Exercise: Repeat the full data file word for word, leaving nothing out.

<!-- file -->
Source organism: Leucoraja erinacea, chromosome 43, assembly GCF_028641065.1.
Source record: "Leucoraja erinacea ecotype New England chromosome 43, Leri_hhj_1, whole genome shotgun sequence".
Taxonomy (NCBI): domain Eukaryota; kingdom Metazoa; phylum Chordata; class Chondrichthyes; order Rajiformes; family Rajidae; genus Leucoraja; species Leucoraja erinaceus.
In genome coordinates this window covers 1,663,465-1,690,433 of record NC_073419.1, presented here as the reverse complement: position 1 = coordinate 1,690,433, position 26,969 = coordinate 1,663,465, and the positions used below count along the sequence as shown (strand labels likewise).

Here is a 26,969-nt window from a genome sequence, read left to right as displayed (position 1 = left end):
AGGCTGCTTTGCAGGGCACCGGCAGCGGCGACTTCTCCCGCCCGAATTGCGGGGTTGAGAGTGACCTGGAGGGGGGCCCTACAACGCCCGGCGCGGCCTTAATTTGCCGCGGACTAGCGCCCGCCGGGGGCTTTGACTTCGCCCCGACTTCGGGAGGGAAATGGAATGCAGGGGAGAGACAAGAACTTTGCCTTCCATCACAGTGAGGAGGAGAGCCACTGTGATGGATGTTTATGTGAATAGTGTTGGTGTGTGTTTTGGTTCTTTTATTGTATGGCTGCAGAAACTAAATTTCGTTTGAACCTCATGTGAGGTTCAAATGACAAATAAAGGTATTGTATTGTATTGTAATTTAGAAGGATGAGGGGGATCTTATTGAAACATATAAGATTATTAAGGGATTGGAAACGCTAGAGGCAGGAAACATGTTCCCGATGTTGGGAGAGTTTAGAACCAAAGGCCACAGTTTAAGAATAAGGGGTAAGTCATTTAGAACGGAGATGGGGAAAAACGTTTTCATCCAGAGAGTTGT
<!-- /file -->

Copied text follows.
Source organism: Leucoraja erinacea, chromosome 43, assembly GCF_028641065.1.
Source record: "Leucoraja erinacea ecotype New England chromosome 43, Leri_hhj_1, whole genome shotgun sequence".
Taxonomy (NCBI): domain Eukaryota; kingdom Metazoa; phylum Chordata; class Chondrichthyes; order Rajiformes; family Rajidae; genus Leucoraja; species Leucoraja erinaceus.
In genome coordinates this window covers 1,663,465-1,690,433 of record NC_073419.1, presented here as the reverse complement: position 1 = coordinate 1,690,433, position 26,969 = coordinate 1,663,465, and the positions used below count along the sequence as shown (strand labels likewise).

Here is a 26,969-nt window from a genome sequence, read left to right as displayed (position 1 = left end):
AGGCTGCTTTGCAGGGCACCGGCAGCGGCGACTTCTCCCGCCCGAATTGCGGGGTTGAGAGTGACCTGGAGGGGGGCCCTACAACGCCCGGCGCGGCCTTAATTTGCCGCGGACTAGCGCCCGCCGGGGGCTTTGACTTCGCCCCGACTTCGGGAGGGAAATGGAATGCAGGGGAGAGACAAGAACTTTGCCTTCCATCACAGTGAGGAGGAGAGCCACTGTGATGGATGTTTATGTGAATAGTGTTGGTGTGTGTTTTGGTTCTTTTATTGTATGGCTGCAGAAACTAAATTTCGTTTGAACCTCATGTGAGGTTCAAATGACAAATAAAGGTATTGTATTGTATTGTAATTTAGAAGGATGAGGGGGATCTTATTGAAACATATAAGATTATTAAGGGATTGGAAACGCTAGAGGCAGGAAACATGTTCCCGATGTTGGGAGAGTTTAGAACCAAAGGCCACAGTTTAAGAATAAGGGGTAAGTCATTTAGAACGGAGATGGGGAAAAACGTTTTCATCCAGAGAGTTGT